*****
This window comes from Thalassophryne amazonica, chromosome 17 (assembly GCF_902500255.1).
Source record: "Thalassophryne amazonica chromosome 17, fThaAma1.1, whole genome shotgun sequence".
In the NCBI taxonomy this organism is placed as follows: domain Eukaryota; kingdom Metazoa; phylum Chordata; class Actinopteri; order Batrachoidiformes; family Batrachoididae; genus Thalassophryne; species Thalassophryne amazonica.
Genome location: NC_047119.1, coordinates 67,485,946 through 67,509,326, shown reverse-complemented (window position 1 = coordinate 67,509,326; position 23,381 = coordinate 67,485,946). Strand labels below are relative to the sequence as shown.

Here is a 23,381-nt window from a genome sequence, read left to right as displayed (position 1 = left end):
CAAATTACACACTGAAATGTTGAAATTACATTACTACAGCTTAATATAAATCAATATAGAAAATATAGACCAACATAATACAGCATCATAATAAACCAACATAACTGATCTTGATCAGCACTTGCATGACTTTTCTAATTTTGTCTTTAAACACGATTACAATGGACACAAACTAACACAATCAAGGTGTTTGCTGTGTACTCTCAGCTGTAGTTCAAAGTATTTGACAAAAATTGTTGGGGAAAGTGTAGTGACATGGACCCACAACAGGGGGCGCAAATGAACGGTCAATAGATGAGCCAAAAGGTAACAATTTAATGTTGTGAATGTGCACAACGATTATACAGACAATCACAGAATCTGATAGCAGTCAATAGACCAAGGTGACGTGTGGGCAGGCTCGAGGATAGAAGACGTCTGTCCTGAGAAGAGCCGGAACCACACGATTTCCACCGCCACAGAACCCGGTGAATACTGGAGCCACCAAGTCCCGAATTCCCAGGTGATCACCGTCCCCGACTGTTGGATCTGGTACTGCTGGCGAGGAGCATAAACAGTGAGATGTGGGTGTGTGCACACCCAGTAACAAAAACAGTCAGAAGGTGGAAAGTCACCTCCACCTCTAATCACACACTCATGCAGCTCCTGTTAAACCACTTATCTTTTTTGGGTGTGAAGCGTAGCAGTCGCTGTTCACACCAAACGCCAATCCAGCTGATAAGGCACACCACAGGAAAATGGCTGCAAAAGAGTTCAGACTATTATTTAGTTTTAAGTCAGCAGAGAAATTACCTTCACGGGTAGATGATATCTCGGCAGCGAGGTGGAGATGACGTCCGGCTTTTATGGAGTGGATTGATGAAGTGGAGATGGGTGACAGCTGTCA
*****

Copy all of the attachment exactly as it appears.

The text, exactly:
This window comes from Thalassophryne amazonica, chromosome 17 (assembly GCF_902500255.1).
Source record: "Thalassophryne amazonica chromosome 17, fThaAma1.1, whole genome shotgun sequence".
In the NCBI taxonomy this organism is placed as follows: domain Eukaryota; kingdom Metazoa; phylum Chordata; class Actinopteri; order Batrachoidiformes; family Batrachoididae; genus Thalassophryne; species Thalassophryne amazonica.
Genome location: NC_047119.1, coordinates 67,485,946 through 67,509,326, shown reverse-complemented (window position 1 = coordinate 67,509,326; position 23,381 = coordinate 67,485,946). Strand labels below are relative to the sequence as shown.

Here is a 23,381-nt window from a genome sequence, read left to right as displayed (position 1 = left end):
CAAATTACACACTGAAATGTTGAAATTACATTACTACAGCTTAATATAAATCAATATAGAAAATATAGACCAACATAATACAGCATCATAATAAACCAACATAACTGATCTTGATCAGCACTTGCATGACTTTTCTAATTTTGTCTTTAAACACGATTACAATGGACACAAACTAACACAATCAAGGTGTTTGCTGTGTACTCTCAGCTGTAGTTCAAAGTATTTGACAAAAATTGTTGGGGAAAGTGTAGTGACATGGACCCACAACAGGGGGCGCAAATGAACGGTCAATAGATGAGCCAAAAGGTAACAATTTAATGTTGTGAATGTGCACAACGATTATACAGACAATCACAGAATCTGATAGCAGTCAATAGACCAAGGTGACGTGTGGGCAGGCTCGAGGATAGAAGACGTCTGTCCTGAGAAGAGCCGGAACCACACGATTTCCACCGCCACAGAACCCGGTGAATACTGGAGCCACCAAGTCCCGAATTCCCAGGTGATCACCGTCCCCGACTGTTGGATCTGGTACTGCTGGCGAGGAGCATAAACAGTGAGATGTGGGTGTGTGCACACCCAGTAACAAAAACAGTCAGAAGGTGGAAAGTCACCTCCACCTCTAATCACACACTCATGCAGCTCCTGTTAAACCACTTATCTTTTTTGGGTGTGAAGCGTAGCAGTCGCTGTTCACACCAAACGCCAATCCAGCTGATAAGGCACACCACAGGAAAATGGCTGCAAAAGAGTTCAGACTATTATTTAGTTTTAAGTCAGCAGAGAAATTACCTTCACGGGTAGATGATATCTCGGCAGCGAGGTGGAGATGACGTCCGGCTTTTATGGAGTGGATTGATGAAGTGGAGATGGGTGACAGCTGTCA